Ix. Less frequent heard, and fainter still, At length the various clamours died; And you might hear, from Branksome hill, No sound but Teviot's rushing tide: Save, when the changing sentinel The challenge of his watch could tell; And save where, through the dark profound, The clanging axe and hammer's sound Rung from the nether lawn; For many a busy hand toil'd there Strong pales to shape, and beams to square, The lists dread barriers to prepare Against the morrow's dawn.
X. Margaret from hall did soon retreat, Despite the dame's reproving eye; Nor mark'd she, as she left her seat, Full many a stifled sigh: For many a noble warrior strove To win the Flower of Teviot's love, And many a bold ally.— With throbbing head and anxious heart, All in her lonely bower apart, In broken sleep she lay: By times, from silken couch she rose; While yet the banner'd hosts repose, She view'd the dawning day: Of all the hundreds sunk to rest, First woke the loveliest and the best.
XI. She gazed upon the inner court, Which in the tower's tall shadow lay; Where coursers' clang, and stamp, and snort, Had rung the livelong yesterday; Now still as death; till, stalking slow,The jingling spurs announced his tread, A stately warrior pass'd below; But when he raised his plumed head— Blessed Mary! can it be? Secure, as if in Ousenam bowers, He walks through Banksome's hostile towers, With fearless step and free. She dared not sign, she dared not speak— Oh! if one page's slumbers break, His blood the price must pay! Not all the pearls Queen Mary wears, Not Margaret's yet more precious tears, Shall buy his life a day.
xii. Yet was his hazard small; for well You may bethink you of the spell
Of that sly urchin page; This to his lord he did impart, And made him seem, by glamour art, A knight from Hermitage: Unchallenged, thus, the warder's post, The court, unchallenged, thus he cross'd, For all the vassalage: But, O! what magic's quaint disguise Could blind fair Margaret's azure eyes! She started from her seat; While with surprise and fear she strove, And both could scarcely master love— Lord Henry's at her feet.
xiii. Oft have I mused, what purpose bad That vile malicious urchin had To bring this meeting round; For happy love's a heavenly sight, And by a vile malignant sprite In such no joy is found; And oft I've deem’d, perchance he thought Their erring passion might have wrought Sorrow, and sin, and shame: And death to Cranstoun's gallant knight, And to the gentle ladye bright, Disgrace, and loss of fame. But earthly spirit could not tell The heart of them that loved so well. True love 's the gift which God has given To man alone beneath the heaven. It is not fantasy's hot fire, Whose wishes, soon as granted, fly; It liveth not in fierce desire, With dead desire it doth not die; It is the secret sympathy, The silver link, the silken tie, Which heart to heart, and mind to mind, In body and in soul can bind.— Now leave we Margaret and her knight, To tell you of the approaching fight.
Their warning blast the bugles blew,
The pipe's shrill port" aroused each clan; In haste, the deadly strife to view,
The trooping warriors eager ran :
Meantime full anxious was the dame;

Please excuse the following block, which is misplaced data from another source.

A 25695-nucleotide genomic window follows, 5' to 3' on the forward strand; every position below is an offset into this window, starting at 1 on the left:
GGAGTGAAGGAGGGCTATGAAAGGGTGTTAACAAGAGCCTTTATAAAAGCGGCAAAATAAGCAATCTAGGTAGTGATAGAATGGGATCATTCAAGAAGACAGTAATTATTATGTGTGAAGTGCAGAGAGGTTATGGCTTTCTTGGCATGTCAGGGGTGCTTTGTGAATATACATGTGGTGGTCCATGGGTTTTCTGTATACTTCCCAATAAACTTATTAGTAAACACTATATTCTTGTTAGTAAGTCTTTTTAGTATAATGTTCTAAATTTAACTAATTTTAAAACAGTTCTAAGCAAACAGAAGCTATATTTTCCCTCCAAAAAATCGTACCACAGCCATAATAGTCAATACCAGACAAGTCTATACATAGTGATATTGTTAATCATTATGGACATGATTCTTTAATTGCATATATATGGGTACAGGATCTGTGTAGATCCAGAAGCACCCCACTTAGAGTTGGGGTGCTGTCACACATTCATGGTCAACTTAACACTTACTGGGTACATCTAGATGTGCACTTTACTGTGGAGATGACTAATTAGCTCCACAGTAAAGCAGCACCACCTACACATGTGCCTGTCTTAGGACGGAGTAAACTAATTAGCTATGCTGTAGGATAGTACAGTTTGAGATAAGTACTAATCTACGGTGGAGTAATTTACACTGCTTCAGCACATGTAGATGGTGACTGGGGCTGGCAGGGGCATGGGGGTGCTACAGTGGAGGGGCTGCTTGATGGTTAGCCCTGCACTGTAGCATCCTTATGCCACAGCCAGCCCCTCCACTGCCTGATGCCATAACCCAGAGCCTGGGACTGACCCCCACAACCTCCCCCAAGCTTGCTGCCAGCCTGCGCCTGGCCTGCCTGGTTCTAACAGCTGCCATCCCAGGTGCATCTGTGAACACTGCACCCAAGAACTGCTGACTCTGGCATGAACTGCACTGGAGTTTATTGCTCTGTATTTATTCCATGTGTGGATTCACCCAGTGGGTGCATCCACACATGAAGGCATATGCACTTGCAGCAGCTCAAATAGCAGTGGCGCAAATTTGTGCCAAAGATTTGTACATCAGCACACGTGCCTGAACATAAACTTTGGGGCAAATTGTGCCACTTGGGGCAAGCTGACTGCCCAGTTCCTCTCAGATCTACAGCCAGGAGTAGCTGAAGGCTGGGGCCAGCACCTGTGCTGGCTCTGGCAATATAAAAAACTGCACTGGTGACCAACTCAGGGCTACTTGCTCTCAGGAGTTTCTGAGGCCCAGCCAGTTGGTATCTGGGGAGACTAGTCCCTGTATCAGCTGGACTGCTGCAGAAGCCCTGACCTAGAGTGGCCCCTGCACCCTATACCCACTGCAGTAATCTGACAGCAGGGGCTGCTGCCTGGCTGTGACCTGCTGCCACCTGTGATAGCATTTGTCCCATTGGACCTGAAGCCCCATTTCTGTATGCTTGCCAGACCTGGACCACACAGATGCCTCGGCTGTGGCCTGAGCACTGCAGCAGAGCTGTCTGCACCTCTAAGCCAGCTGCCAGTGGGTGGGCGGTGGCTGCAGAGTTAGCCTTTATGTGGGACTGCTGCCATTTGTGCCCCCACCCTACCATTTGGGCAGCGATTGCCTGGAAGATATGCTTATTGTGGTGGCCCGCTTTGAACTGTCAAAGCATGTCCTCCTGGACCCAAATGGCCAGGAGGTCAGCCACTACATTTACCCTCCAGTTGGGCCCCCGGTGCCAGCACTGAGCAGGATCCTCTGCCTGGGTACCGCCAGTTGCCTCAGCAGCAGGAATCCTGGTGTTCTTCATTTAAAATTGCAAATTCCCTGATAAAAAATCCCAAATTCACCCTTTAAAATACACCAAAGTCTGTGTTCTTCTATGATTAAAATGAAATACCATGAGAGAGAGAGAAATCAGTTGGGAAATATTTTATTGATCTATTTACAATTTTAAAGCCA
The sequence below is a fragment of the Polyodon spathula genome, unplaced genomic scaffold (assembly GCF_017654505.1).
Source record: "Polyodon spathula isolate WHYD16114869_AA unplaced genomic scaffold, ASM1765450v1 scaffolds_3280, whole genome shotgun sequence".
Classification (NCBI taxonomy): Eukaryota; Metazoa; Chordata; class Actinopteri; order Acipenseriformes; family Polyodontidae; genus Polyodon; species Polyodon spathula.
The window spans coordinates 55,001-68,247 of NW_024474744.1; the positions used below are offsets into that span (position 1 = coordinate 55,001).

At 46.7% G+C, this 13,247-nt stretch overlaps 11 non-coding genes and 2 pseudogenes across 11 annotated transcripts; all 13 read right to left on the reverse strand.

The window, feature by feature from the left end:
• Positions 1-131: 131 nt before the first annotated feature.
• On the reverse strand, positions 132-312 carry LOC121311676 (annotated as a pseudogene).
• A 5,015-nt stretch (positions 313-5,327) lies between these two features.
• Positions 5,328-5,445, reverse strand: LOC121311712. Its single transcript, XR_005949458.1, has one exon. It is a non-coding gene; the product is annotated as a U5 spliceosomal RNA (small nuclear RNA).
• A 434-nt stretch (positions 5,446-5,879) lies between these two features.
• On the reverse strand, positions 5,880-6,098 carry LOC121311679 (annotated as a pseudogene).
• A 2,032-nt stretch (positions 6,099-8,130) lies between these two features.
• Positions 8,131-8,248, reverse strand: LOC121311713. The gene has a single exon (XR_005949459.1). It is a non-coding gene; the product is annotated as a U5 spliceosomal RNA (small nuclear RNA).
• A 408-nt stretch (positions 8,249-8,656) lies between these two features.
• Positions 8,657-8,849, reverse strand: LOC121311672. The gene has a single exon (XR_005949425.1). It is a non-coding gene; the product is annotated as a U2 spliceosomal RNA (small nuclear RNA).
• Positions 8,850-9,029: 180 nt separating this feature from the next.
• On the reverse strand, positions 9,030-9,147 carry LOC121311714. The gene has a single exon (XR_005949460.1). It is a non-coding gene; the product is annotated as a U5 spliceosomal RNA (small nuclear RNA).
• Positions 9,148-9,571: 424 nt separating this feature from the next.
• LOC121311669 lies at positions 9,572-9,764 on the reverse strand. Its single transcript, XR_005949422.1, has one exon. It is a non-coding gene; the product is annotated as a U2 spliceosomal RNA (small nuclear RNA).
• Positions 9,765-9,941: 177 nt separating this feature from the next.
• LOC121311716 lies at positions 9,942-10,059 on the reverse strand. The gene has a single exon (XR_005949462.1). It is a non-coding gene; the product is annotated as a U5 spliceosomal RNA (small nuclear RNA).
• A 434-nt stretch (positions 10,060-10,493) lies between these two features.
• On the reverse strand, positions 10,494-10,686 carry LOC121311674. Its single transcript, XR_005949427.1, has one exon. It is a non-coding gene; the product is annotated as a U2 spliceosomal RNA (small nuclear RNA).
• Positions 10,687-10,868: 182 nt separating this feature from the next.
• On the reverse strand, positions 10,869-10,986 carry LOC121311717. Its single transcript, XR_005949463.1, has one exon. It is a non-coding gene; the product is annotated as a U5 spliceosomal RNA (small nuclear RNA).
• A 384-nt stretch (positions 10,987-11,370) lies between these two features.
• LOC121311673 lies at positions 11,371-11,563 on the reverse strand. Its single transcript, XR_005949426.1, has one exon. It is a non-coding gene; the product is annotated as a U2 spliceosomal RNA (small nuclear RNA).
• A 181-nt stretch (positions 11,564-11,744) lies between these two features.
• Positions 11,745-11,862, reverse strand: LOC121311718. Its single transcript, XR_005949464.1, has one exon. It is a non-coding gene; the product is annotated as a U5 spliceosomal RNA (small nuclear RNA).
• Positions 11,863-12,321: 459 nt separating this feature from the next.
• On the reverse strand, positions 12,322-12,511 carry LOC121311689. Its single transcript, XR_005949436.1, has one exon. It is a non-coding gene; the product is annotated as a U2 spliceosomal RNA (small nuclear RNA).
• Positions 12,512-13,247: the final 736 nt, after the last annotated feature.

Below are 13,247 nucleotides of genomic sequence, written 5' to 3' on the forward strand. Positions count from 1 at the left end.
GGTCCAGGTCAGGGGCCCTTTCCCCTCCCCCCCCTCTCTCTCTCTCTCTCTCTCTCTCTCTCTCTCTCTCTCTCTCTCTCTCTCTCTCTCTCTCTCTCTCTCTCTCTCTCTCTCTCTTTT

But yet not long the strife—for, lo!
"A martial piece of music adapted to the bagpipes.
In armour sheath'd from top to toe, Appeard, and craved the combat due. The dame her charm successful knew," And the fierce chiefs their claims withdrew.
XVI. When for the lists they sought the plain, The stately Ladye's silken rein Did noble Howard hold; Unarmed by her side he walk'd, And much, in courteous phrase, they talk'd Of feats of arms of old. Costly his garb—his Flemish ruff Fell o'er his doublet, shaped of buff, With satin slash'd and lined; Tawny his boot, and gold his spur, His cloak was all of Poland fur; His hose with silver twined: His Bilboa blade, by Marchmen felt, Hung in a broad and studded belt; Hence, in rude phrase, the Borderers still Call'd noble Howard, Belted Will.
Behind Lord Howard and the dame,
Whose foot-cloth swept the ground; White was her wimple, and her veil, And her loose locks a chaplet pale
Of whitest roses bound. The lordly Angus, by her side, In courtesy to cheer her tried; Without his aid, her hand in vain Had strove to guide her broider'd rein. He deem’d, she shudder'd at the sight Of warriors met for mortal fight; But cause of terror, all unguess'd, Was fluttering in her gentle breast, When, in their chairs of crimson placed, The dame and she the barriers graced.
Prize of the field, the young Buccleuch,
That none, while lasts the strife, Should dare, by look, or sign, or word, Aid to a champion to afford,
On peril of his life;
XiX. rNG Lish her ALn. Here standeth Richard of Musgrave, Good knight and true, and freely born,
* See page 12, Stanza 23.
Amends from Deloraine to crave,
He sayeth that William of Deloraine
This with his sword he will maintain,
Here standeth William of Deloraine,
And that, so help him God above,
He will on Musgrave's body prove, He lies most foully in his throat.
Then, Teviot! how thine echoes rang,
Let loose the martial foes,
The combatants did close.
xxi. Ill would it suit your gentle ear, Ye lovely listeners, to hear How to the axe the helms did sound, And blood pour'd down from many a wound; For desperate was the strife and long, And either warrior fierce and strong. But, were each dame a listening knight, I well could tell how warriors fight; For I have seen war's lightning flashing, Seen the claymore with bayonet clashing, Seen through red blood the war-horse dashing, And scorn'd, amid the reeling strife, To yield a step for death or life.